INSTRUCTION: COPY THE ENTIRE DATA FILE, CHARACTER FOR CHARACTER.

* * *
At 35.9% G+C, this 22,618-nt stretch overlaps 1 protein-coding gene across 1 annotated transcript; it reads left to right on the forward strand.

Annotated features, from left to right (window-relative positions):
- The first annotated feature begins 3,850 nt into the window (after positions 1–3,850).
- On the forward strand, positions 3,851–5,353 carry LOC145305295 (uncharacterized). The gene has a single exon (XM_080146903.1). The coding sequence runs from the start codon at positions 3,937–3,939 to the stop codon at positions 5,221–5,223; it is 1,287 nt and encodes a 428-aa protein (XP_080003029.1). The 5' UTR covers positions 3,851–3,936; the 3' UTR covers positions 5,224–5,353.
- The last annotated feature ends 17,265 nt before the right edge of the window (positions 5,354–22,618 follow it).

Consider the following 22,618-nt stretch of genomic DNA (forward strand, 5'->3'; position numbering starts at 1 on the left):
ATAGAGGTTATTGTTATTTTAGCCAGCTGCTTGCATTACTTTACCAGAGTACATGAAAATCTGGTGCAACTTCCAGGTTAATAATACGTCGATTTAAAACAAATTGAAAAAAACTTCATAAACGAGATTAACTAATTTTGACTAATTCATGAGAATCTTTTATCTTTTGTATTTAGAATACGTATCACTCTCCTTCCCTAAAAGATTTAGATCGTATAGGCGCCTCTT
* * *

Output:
At 35.9% G+C, this 22,618-nt stretch overlaps 1 protein-coding gene across 1 annotated transcript; it reads left to right on the forward strand.

Annotated features, from left to right (window-relative positions):
- The first annotated feature begins 3,850 nt into the window (after positions 1–3,850).
- On the forward strand, positions 3,851–5,353 carry LOC145305295 (uncharacterized). The gene has a single exon (XM_080146903.1). The coding sequence runs from the start codon at positions 3,937–3,939 to the stop codon at positions 5,221–5,223; it is 1,287 nt and encodes a 428-aa protein (XP_080003029.1). The 5' UTR covers positions 3,851–3,936; the 3' UTR covers positions 5,224–5,353.
- The last annotated feature ends 17,265 nt before the right edge of the window (positions 5,354–22,618 follow it).

Consider the following 22,618-nt stretch of genomic DNA (forward strand, 5'->3'; position numbering starts at 1 on the left):
ATAGAGGTTATTGTTATTTTAGCCAGCTGCTTGCATTACTTTACCAGAGTACATGAAAATCTGGTGCAACTTCCAGGTTAATAATACGTCGATTTAAAACAAATTGAAAAAAACTTCATAAACGAGATTAACTAATTTTGACTAATTCATGAGAATCTTTTATCTTTTGTATTTAGAATACGTATCACTCTCCTTCCCTAAAAGATTTAGATCGTATAGGCGCCTCTT